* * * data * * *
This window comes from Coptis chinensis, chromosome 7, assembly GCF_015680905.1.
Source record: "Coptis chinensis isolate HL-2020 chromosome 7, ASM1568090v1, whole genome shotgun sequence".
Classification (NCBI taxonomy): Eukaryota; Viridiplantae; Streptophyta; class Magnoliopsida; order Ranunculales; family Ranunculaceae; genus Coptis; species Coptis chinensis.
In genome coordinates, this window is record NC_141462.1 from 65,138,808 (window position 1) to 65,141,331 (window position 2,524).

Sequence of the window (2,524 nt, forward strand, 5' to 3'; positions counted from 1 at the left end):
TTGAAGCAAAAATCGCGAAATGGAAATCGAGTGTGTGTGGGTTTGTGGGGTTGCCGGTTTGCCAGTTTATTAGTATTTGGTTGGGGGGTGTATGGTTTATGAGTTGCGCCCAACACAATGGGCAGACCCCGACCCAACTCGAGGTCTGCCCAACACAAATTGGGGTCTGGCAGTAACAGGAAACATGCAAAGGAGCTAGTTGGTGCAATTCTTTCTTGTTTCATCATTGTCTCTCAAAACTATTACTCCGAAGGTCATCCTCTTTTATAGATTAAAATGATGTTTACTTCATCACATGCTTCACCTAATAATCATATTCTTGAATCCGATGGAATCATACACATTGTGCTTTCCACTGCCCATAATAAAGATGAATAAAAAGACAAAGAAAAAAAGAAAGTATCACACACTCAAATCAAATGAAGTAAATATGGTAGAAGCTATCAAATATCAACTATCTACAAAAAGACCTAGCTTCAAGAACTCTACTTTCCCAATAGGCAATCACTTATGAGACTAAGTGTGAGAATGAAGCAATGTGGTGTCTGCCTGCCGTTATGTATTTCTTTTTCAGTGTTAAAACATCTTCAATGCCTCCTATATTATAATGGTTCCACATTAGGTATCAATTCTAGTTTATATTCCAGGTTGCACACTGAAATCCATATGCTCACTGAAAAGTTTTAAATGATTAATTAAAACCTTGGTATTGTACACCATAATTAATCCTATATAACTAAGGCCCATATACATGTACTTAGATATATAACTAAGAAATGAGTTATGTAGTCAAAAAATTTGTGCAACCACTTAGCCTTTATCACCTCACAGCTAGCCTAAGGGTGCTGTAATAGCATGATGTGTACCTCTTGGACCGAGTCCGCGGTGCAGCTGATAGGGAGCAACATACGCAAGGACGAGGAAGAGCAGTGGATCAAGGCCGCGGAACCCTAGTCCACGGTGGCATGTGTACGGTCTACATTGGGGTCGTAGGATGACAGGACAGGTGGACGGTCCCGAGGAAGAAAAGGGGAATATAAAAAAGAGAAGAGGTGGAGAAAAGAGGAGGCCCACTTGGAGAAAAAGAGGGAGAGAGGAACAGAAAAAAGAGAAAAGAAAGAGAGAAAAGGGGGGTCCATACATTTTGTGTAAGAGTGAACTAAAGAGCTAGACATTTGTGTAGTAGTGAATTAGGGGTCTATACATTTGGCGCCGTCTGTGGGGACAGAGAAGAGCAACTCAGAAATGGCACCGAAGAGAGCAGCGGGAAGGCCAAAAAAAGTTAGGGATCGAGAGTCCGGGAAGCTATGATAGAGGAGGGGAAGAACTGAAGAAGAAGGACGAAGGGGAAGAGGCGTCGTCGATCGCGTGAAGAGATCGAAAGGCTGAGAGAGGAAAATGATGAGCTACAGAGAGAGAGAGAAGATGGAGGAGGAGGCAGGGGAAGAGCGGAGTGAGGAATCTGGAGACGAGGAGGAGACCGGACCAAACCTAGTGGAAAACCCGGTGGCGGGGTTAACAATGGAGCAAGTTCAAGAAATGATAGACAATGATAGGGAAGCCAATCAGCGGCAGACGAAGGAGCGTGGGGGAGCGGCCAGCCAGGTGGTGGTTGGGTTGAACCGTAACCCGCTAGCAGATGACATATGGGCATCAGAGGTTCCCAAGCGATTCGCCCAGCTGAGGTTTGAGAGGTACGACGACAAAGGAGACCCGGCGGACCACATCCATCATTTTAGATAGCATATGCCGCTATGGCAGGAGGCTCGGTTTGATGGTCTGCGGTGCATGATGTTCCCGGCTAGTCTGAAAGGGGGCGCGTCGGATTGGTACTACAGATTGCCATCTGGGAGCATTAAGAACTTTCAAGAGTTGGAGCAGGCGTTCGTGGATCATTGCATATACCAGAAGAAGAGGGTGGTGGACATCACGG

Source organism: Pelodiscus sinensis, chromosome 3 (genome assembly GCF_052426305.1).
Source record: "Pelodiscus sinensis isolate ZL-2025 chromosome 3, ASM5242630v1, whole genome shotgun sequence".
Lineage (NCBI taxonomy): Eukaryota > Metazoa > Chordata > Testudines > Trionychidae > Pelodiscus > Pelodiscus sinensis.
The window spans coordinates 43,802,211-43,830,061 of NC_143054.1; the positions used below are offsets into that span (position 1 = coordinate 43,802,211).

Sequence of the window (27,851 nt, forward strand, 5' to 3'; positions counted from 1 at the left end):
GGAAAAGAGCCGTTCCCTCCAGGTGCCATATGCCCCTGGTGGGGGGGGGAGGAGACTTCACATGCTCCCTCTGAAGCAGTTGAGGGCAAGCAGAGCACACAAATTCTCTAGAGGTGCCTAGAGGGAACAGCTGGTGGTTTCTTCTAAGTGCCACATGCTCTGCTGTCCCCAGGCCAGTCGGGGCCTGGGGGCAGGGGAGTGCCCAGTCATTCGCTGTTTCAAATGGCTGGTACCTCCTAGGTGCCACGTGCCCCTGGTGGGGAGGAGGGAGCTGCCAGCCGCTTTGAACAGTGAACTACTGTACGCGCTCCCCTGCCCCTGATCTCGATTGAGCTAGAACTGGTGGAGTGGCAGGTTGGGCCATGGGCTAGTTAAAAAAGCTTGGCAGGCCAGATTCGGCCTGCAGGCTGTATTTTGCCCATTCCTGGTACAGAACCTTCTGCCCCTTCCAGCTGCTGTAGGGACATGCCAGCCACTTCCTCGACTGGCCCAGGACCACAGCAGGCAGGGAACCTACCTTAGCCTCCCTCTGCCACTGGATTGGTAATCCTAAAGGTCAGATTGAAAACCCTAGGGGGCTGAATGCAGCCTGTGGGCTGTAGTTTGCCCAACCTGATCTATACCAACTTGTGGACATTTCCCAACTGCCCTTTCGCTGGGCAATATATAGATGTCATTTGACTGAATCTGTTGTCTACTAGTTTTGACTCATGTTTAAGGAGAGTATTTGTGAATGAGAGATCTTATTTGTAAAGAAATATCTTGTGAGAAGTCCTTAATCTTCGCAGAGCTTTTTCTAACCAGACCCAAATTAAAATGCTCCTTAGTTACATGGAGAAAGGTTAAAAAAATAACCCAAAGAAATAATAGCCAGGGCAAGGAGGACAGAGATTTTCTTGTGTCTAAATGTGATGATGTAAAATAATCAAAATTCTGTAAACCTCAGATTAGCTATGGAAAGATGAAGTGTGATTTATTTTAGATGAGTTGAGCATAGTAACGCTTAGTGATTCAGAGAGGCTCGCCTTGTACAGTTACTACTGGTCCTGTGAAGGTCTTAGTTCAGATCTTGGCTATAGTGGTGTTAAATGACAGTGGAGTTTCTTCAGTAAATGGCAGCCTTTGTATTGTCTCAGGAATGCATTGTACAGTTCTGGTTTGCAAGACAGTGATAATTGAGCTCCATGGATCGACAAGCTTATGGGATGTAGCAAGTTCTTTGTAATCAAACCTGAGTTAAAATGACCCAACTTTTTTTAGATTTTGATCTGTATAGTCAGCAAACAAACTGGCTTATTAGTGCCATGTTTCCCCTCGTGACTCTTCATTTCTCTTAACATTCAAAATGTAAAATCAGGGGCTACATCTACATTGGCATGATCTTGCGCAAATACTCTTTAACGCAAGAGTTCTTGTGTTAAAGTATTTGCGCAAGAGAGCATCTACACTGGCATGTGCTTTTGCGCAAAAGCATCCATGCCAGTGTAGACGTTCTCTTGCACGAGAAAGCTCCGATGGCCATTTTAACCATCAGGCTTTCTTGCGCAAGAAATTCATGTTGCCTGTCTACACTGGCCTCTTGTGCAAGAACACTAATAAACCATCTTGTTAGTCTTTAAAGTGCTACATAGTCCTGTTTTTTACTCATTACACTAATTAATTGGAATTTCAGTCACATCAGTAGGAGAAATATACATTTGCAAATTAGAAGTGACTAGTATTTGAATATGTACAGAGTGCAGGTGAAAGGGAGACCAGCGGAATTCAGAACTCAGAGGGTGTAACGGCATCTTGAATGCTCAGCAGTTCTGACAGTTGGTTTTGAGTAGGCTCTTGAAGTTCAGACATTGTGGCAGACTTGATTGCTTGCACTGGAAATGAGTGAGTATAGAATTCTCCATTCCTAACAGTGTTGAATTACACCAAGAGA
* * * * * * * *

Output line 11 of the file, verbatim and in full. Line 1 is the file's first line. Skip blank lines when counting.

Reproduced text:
Sequence of the window (27,851 nt, forward strand, 5' to 3'; positions counted from 1 at the left end):